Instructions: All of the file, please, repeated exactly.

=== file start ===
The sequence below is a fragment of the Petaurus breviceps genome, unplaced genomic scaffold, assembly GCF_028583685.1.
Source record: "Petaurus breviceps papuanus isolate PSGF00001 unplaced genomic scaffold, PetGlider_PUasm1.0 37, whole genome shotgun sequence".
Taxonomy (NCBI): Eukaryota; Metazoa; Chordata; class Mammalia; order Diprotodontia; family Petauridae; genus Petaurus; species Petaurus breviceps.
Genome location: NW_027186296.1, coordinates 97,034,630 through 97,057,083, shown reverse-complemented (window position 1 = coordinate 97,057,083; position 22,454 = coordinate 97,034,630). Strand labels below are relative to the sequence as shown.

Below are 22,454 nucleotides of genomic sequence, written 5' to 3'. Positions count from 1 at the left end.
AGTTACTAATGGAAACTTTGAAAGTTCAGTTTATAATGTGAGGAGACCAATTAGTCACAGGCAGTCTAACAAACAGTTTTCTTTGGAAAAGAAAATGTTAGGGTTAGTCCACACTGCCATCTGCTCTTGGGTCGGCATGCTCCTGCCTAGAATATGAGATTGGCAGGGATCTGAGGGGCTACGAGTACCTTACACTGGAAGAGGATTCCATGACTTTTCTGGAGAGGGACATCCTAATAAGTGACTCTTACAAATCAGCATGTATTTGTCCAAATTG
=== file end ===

The sequence below is a fragment of the Petaurus breviceps genome, unplaced genomic scaffold, assembly GCF_028583685.1.
Source record: "Petaurus breviceps papuanus isolate PSGF00001 unplaced genomic scaffold, PetGlider_PUasm1.0 37, whole genome shotgun sequence".
Taxonomy (NCBI): Eukaryota; Metazoa; Chordata; class Mammalia; order Diprotodontia; family Petauridae; genus Petaurus; species Petaurus breviceps.
Genome location: NW_027186296.1, coordinates 97,034,630 through 97,057,083, shown reverse-complemented (window position 1 = coordinate 97,057,083; position 22,454 = coordinate 97,034,630). Strand labels below are relative to the sequence as shown.

Below are 22,454 nucleotides of genomic sequence, written 5' to 3'. Positions count from 1 at the left end.
AGTTACTAATGGAAACTTTGAAAGTTCAGTTTATAATGTGAGGAGACCAATTAGTCACAGGCAGTCTAACAAACAGTTTTCTTTGGAAAAGAAAATGTTAGGGTTAGTCCACACTGCCATCTGCTCTTGGGTCGGCATGCTCCTGCCTAGAATATGAGATTGGCAGGGATCTGAGGGGCTACGAGTACCTTACACTGGAAGAGGATTCCATGACTTTTCTGGAGAGGGACATCCTAATAAGTGACTCTTACAAATCAGCATGTATTTGTCCAAATTG